A lawsuit containing new accounts from hundreds of former Boy Scouts who say they were sexually abused as scouts was filed Monday.
The suit, which was filed in Philadelphia's Court of Common Pleas, contains previously unreported cases, allegations that span eight decades and from almost every U.S. state, multiple reports indicate. This is part of an effort by attorneys to collect testimonies on behalf of a client who says his former scoutmaster manipulated him with alcohol and drugs before sexually abusing him.
"[L]awyers had identified at least 350 abusers who do not already appear in the Boy Scouts’ own disciplinary files, citing that as evidence that the scouting organization has not adequately vetted its volunteers and hidden the extent of its sexual abuse scandal," USA Today reported.
Attorneys now have approximately 800 total clients who allege they were abused while scouts, they noted at press conference Monday morning. The trio of law firms representing the victims formed the group called Abused in Scouting in pursuit of justice for the survivors from incidents in the 1940s through 2015 and because they believe the BSA is trying to file a for Chapter 11 bankruptcy. If Chapter 11 is granted, it would remove any liability from their organization going forward, a June 1 note on their Facebook page explains.
“It is apparent that the Boy Scout Defendants continue to hide the true nature of their cover-up and the extent of the pedophilia epidemic within their organizations because the vast majority of new victims coming forward involve claims of abuse at the hands of pedophiles who are not yet identified by the Boy Scouts of America,” the lawsuit complaint says.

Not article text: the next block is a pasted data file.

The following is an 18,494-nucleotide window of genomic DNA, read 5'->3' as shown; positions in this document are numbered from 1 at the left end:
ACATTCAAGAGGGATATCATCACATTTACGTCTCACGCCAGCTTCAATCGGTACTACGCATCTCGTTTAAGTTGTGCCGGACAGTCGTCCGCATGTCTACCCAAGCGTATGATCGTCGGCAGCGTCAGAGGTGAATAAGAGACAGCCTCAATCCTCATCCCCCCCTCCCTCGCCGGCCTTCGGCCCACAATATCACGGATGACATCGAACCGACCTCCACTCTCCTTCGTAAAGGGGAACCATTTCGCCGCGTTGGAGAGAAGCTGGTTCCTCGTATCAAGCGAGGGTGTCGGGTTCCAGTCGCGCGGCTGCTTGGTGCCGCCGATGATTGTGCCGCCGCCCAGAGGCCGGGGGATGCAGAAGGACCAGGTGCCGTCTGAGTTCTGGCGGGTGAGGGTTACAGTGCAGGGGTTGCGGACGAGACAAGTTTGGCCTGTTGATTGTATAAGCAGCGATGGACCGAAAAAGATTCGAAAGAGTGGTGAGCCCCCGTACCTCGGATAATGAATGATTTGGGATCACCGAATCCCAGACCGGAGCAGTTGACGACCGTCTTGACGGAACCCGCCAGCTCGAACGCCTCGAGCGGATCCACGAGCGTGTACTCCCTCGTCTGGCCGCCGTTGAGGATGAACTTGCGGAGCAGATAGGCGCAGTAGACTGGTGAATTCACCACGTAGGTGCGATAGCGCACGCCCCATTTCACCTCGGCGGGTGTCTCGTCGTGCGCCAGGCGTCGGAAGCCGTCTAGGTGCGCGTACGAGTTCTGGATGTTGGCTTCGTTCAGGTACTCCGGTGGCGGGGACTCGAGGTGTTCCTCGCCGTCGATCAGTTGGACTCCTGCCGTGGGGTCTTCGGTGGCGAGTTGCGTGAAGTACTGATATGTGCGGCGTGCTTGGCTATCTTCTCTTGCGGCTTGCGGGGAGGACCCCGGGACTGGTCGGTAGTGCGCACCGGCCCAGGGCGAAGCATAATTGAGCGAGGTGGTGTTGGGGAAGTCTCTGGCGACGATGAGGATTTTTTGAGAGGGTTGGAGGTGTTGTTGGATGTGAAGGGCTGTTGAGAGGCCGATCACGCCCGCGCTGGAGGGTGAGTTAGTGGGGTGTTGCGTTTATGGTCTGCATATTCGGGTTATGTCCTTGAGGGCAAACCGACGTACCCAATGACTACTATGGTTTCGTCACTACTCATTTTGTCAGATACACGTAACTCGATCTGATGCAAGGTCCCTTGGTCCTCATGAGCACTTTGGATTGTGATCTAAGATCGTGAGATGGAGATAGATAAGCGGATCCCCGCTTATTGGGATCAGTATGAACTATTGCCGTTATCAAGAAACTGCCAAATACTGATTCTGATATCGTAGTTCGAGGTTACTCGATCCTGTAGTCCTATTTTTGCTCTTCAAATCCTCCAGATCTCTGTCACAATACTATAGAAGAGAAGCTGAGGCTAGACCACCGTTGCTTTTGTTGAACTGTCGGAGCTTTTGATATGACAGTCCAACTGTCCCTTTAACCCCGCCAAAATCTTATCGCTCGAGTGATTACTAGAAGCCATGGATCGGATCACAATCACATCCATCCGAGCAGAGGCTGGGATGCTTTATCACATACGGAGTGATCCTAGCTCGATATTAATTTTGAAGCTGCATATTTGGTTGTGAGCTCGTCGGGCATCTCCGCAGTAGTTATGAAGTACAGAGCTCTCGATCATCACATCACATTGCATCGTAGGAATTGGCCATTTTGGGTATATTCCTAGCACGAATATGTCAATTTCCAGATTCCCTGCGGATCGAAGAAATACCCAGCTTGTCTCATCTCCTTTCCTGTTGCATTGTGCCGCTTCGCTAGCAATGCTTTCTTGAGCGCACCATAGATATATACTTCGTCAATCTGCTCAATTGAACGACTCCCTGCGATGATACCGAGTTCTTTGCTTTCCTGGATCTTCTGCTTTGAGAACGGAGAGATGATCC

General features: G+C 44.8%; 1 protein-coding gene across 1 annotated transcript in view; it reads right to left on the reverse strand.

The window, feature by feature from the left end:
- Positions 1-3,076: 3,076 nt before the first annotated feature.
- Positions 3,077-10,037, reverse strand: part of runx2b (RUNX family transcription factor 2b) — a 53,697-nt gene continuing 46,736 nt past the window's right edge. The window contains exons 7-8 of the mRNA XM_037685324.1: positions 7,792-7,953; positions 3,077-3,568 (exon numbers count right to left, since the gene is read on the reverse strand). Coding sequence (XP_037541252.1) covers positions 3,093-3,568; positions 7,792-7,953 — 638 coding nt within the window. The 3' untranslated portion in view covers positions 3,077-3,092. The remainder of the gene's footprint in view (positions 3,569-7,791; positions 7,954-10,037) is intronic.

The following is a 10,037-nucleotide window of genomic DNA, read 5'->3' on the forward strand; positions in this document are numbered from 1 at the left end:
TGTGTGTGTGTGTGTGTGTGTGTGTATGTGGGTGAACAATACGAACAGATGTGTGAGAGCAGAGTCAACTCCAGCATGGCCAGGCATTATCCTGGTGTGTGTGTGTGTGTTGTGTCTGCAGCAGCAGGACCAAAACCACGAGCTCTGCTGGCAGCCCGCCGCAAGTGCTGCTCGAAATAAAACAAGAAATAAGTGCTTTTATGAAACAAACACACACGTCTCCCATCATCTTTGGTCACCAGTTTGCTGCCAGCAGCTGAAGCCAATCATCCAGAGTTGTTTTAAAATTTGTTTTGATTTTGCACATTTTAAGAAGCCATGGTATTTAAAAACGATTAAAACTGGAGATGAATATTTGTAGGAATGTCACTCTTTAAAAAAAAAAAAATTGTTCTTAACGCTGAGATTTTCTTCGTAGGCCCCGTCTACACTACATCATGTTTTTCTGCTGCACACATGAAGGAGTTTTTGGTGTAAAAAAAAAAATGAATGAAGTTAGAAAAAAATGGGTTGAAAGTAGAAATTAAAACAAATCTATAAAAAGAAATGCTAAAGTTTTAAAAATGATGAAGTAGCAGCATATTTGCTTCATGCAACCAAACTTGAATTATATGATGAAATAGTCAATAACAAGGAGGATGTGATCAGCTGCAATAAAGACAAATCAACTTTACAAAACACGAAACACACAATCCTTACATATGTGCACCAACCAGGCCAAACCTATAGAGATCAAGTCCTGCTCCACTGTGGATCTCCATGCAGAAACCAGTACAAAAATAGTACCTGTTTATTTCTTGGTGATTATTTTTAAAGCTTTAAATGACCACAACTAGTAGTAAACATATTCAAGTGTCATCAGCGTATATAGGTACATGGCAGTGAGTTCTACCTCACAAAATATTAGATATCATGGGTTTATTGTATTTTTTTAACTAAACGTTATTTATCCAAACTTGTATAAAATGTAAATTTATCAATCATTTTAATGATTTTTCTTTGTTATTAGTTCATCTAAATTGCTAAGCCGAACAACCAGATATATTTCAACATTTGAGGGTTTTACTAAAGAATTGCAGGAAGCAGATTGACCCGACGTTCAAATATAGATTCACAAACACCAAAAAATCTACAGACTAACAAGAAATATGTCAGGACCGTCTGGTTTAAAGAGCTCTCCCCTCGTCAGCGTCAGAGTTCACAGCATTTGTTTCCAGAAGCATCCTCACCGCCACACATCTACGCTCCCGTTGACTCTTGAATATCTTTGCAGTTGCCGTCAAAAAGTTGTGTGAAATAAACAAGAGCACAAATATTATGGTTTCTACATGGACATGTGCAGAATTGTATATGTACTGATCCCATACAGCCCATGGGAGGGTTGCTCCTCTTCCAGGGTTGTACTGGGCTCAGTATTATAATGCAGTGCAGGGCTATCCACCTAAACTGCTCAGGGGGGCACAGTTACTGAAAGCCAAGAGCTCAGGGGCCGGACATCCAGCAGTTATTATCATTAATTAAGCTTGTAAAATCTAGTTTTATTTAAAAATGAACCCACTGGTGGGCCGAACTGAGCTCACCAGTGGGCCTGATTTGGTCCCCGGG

The sexual abuse described includes acts from inappropriate touching to sodomy, and the perpetrators were mostly comprised of men who had stature in their communities, including police officers, members of the military, teachers, a mayor, doctors, and a child psychologist.
The lawsuit also alleges negligence on the part of the Boy Scouts, arguing the exploitation would not have been possible but for the group's failure to protect the boys in addition to covering up incidences of the abuse.
In a statement to The Washington Post, the BSA said it has made 120 reports to authorities based of information from the group Abused in Scouting.
“We care deeply about all victims of abuse and sincerely apologize to anyone who was harmed during their time in Scouting," BSA said.
“We believe victims, we support them, we pay for counseling by a provider of their choice, and we encourage them to come forward.”
The sexual abuse scandal is but the latest in controversies to beset the storied scouting organization. In recent years, the BSA has come under fire surrounding the issue of gay scoutmasters, its refusal to accept atheists and nonreligious members, and its admission of girls into its ranks.